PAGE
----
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CIS Seminar:”Critical Computing Education”
November 10, 2020 at 3:00 PM - 4:00 PM
Computing can be a wondrous, powerful tool, bringing us information, experiences, and connections that transform our lives for the better. However, as many of us have learned, computing has also contributed to great injustices, increasing surveillance of our most vulnerable populations, eroding the middle class through economic displacement, and amplifying historical injustices embedded in society. In this talk, I discuss our responsibility as scholars to engage both the powers and perils of computing in our research, teaching, and service. I specifically focus on three sources of injustice that are missing from computing literacy: the limits of computing, the limits of data, and the responsibility of computing professionals to center these limits in their work. Throughout, I highlight recent discoveries from my lab as examples for how to engage these topics through research, and end with ideas for how the audience can engage in their own research, teaching, and service.
Amy J. Ko
Professor, Information School and Adjunct Professor,Computer Science and Engineering, University of Washington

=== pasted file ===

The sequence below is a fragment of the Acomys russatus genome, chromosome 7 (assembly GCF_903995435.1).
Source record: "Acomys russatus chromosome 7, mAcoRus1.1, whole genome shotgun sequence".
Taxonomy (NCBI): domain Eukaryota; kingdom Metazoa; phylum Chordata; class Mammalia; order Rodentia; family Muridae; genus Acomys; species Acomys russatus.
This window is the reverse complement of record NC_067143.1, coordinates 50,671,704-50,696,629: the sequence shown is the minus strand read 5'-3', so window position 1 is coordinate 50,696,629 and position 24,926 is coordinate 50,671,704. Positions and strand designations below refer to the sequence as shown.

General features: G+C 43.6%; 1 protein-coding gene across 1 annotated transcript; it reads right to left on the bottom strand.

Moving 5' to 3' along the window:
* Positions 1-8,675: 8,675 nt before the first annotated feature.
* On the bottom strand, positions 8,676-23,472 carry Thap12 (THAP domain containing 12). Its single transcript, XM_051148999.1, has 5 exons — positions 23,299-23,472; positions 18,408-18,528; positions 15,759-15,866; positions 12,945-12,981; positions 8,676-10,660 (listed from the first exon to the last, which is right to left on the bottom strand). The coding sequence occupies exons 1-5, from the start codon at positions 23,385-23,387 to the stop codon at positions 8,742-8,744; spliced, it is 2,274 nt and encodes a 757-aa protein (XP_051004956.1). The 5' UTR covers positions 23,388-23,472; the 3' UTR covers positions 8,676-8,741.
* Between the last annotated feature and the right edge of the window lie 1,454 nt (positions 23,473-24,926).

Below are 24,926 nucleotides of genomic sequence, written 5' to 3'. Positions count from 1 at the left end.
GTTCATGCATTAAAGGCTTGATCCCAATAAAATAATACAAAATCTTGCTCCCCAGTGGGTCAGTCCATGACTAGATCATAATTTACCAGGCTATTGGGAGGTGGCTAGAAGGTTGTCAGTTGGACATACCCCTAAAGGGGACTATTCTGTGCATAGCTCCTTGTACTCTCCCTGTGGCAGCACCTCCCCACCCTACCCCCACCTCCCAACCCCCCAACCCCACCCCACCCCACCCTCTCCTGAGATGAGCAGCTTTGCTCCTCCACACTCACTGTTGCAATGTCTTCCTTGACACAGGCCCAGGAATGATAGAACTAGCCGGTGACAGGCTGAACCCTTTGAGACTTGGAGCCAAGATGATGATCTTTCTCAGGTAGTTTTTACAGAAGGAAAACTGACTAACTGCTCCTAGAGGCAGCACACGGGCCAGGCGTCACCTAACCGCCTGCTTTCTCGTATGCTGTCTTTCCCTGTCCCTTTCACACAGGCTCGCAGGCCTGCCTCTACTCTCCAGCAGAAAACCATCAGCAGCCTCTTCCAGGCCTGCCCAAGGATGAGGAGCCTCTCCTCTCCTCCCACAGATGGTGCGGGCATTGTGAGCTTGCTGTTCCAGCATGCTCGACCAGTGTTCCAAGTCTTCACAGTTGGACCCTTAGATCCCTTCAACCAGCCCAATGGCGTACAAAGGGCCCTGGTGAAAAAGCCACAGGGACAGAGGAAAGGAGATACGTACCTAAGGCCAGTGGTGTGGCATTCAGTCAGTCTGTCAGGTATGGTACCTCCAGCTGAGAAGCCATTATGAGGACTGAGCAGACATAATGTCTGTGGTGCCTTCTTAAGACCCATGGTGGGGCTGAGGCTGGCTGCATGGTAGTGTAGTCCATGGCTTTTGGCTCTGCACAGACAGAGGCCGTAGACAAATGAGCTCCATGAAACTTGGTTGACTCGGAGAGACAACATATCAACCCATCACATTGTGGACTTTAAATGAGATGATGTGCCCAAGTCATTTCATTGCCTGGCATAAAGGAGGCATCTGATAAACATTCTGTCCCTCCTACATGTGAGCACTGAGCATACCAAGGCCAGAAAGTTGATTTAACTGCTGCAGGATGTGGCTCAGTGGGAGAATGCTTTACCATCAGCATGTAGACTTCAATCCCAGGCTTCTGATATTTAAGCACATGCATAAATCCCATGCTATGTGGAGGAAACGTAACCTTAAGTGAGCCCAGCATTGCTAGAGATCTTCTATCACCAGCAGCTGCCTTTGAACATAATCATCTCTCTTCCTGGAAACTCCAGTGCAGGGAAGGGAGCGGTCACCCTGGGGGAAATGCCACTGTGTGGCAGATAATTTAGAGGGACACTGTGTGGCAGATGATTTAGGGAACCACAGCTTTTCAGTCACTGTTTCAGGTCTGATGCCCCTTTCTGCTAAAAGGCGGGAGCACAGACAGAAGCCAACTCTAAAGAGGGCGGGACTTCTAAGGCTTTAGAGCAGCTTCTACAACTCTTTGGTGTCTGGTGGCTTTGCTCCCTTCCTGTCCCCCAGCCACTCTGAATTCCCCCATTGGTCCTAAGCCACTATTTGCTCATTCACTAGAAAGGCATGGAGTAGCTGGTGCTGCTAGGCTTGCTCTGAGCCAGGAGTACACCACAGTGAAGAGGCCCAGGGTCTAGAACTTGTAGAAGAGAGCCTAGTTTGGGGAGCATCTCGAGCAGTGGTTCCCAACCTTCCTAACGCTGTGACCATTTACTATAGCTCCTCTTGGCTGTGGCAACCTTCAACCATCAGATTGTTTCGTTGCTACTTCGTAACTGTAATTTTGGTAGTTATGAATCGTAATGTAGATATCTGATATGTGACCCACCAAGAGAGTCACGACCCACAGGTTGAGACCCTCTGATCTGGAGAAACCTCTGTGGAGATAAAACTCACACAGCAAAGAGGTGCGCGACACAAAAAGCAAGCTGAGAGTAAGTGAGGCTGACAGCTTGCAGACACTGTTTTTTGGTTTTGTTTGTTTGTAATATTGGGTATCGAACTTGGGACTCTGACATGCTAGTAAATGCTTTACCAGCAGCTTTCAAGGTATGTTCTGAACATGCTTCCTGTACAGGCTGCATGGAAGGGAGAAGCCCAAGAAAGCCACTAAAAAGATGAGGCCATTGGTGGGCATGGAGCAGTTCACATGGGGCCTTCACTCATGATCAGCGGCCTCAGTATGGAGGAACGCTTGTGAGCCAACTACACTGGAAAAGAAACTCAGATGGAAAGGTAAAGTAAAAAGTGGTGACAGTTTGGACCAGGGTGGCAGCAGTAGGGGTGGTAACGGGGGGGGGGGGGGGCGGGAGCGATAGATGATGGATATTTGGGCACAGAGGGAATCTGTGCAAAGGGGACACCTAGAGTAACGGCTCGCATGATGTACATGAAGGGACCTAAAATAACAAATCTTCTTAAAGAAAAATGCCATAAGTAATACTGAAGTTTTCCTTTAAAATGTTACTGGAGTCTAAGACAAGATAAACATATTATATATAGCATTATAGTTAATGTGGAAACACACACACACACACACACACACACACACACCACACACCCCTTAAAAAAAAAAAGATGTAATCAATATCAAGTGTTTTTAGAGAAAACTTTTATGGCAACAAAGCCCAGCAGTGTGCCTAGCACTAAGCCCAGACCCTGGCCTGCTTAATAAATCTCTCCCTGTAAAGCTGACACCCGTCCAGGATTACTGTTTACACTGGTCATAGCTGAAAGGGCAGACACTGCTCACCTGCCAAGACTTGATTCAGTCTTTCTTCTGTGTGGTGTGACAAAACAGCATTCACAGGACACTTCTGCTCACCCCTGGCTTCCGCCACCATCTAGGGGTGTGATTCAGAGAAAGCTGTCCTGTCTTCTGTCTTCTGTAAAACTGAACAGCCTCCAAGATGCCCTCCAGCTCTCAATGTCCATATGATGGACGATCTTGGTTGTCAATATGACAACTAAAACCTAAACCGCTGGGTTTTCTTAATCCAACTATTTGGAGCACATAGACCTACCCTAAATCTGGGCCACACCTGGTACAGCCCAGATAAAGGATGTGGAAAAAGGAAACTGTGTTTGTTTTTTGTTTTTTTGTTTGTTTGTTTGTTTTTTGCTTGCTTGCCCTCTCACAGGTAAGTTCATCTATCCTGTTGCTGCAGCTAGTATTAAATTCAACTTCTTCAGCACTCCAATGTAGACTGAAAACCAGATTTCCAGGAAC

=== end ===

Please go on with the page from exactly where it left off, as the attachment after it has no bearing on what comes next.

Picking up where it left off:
Amy J. Ko is a Professor at the University of Washington Information School and an Adjunct Professor at the Paul G. Allen School of Computer Science and Engineering. She directs the Code & Cognition Lab, where she studies human aspects of programming. Her earliest work included techniques for automatically answering questions about program behavior to support debugging, program understanding, and reuse. Her later work studied interactions between developers and users, and techniques for web scale aggregation of user intent through help systems; she co-founded AnswerDash to commercialize these ideas. Her latest work investigates effective, equitable, and inclusive ways for humanity to learn computing, especially how data, algorithms, APIs, and machine learning can oppress by amplifying injustice. Her work spans more than 120 peer-reviewed publications, 11 receiving best paper awards and 4 receiving most influential paper awards. She is an ACM Senior Member, and member of ACM SIGCHI, SIGCSE, and SIGSOFT. She received her Ph.D. at the Human-Computer Interaction Institute at Carnegie Mellon University in 2008, and degrees in Computer Science and Psychology with Honors from Oregon State University in 2002.